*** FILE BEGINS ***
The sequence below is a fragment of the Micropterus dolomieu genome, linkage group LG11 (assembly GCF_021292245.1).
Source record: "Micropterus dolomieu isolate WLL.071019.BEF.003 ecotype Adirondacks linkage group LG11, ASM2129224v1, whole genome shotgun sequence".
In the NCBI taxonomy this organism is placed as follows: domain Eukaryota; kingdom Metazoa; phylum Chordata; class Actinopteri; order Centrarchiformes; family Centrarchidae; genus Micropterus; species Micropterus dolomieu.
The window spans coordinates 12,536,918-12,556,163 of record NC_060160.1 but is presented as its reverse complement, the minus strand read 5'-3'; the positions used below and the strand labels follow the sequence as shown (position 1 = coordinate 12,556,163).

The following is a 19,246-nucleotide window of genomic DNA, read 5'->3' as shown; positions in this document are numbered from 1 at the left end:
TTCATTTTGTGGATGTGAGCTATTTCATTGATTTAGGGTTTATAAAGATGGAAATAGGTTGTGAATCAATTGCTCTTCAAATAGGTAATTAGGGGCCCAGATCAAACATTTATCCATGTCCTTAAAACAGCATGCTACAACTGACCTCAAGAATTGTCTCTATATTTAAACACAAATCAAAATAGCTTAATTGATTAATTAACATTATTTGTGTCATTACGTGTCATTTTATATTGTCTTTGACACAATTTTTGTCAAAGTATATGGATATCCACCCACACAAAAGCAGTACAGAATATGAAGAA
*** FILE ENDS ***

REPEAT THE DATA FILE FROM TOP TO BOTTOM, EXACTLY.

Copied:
The sequence below is a fragment of the Micropterus dolomieu genome, linkage group LG11 (assembly GCF_021292245.1).
Source record: "Micropterus dolomieu isolate WLL.071019.BEF.003 ecotype Adirondacks linkage group LG11, ASM2129224v1, whole genome shotgun sequence".
In the NCBI taxonomy this organism is placed as follows: domain Eukaryota; kingdom Metazoa; phylum Chordata; class Actinopteri; order Centrarchiformes; family Centrarchidae; genus Micropterus; species Micropterus dolomieu.
The window spans coordinates 12,536,918-12,556,163 of record NC_060160.1 but is presented as its reverse complement, the minus strand read 5'-3'; the positions used below and the strand labels follow the sequence as shown (position 1 = coordinate 12,556,163).

The following is a 19,246-nucleotide window of genomic DNA, read 5'->3' as shown; positions in this document are numbered from 1 at the left end:
TTCATTTTGTGGATGTGAGCTATTTCATTGATTTAGGGTTTATAAAGATGGAAATAGGTTGTGAATCAATTGCTCTTCAAATAGGTAATTAGGGGCCCAGATCAAACATTTATCCATGTCCTTAAAACAGCATGCTACAACTGACCTCAAGAATTGTCTCTATATTTAAACACAAATCAAAATAGCTTAATTGATTAATTAACATTATTTGTGTCATTACGTGTCATTTTATATTGTCTTTGACACAATTTTTGTCAAAGTATATGGATATCCACCCACACAAAAGCAGTACAGAATATGAAGAA